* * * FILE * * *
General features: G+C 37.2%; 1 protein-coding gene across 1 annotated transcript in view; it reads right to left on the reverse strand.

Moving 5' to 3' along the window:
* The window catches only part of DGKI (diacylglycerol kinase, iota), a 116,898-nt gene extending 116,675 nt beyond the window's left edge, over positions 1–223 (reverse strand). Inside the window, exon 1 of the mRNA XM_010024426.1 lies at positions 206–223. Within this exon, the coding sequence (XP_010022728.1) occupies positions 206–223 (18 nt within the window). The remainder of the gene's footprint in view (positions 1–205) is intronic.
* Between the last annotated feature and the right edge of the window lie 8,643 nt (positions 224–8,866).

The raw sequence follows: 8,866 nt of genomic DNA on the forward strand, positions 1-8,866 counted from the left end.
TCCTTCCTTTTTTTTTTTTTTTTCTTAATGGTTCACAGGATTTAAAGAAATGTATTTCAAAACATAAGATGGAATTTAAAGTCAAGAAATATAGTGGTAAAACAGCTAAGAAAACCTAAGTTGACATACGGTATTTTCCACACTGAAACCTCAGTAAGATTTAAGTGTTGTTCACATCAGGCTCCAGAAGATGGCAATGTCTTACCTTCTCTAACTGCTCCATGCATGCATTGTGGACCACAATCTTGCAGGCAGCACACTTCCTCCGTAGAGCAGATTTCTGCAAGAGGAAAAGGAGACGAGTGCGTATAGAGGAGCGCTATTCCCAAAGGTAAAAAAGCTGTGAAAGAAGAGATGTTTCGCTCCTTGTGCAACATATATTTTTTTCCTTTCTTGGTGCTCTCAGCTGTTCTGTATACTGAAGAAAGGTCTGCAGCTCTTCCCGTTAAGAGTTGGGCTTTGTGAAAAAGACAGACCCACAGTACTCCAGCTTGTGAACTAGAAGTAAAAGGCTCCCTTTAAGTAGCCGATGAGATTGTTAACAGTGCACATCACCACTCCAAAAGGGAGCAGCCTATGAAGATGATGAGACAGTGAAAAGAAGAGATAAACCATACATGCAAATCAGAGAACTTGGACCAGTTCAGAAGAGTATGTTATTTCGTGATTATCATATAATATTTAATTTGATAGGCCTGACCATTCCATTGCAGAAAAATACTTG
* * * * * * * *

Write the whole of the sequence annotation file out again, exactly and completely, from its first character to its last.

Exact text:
General features: G+C 37.2%; 1 protein-coding gene across 1 annotated transcript in view; it reads right to left on the reverse strand.

Moving 5' to 3' along the window:
* The window catches only part of DGKI (diacylglycerol kinase, iota), a 116,898-nt gene extending 116,675 nt beyond the window's left edge, over positions 1–223 (reverse strand). Inside the window, exon 1 of the mRNA XM_010024426.1 lies at positions 206–223. Within this exon, the coding sequence (XP_010022728.1) occupies positions 206–223 (18 nt within the window). The remainder of the gene's footprint in view (positions 1–205) is intronic.
* Between the last annotated feature and the right edge of the window lie 8,643 nt (positions 224–8,866).

The raw sequence follows: 8,866 nt of genomic DNA on the forward strand, positions 1-8,866 counted from the left end.
TCCTTCCTTTTTTTTTTTTTTTTCTTAATGGTTCACAGGATTTAAAGAAATGTATTTCAAAACATAAGATGGAATTTAAAGTCAAGAAATATAGTGGTAAAACAGCTAAGAAAACCTAAGTTGACATACGGTATTTTCCACACTGAAACCTCAGTAAGATTTAAGTGTTGTTCACATCAGGCTCCAGAAGATGGCAATGTCTTACCTTCTCTAACTGCTCCATGCATGCATTGTGGACCACAATCTTGCAGGCAGCACACTTCCTCCGTAGAGCAGATTTCTGCAAGAGGAAAAGGAGACGAGTGCGTATAGAGGAGCGCTATTCCCAAAGGTAAAAAAGCTGTGAAAGAAGAGATGTTTCGCTCCTTGTGCAACATATATTTTTTTCCTTTCTTGGTGCTCTCAGCTGTTCTGTATACTGAAGAAAGGTCTGCAGCTCTTCCCGTTAAGAGTTGGGCTTTGTGAAAAAGACAGACCCACAGTACTCCAGCTTGTGAACTAGAAGTAAAAGGCTCCCTTTAAGTAGCCGATGAGATTGTTAACAGTGCACATCACCACTCCAAAAGGGAGCAGCCTATGAAGATGATGAGACAGTGAAAAGAAGAGATAAACCATACATGCAAATCAGAGAACTTGGACCAGTTCAGAAGAGTATGTTATTTCGTGATTATCATATAATATTTAATTTGATAGGCCTGACCATTCCATTGCAGAAAAATACTTG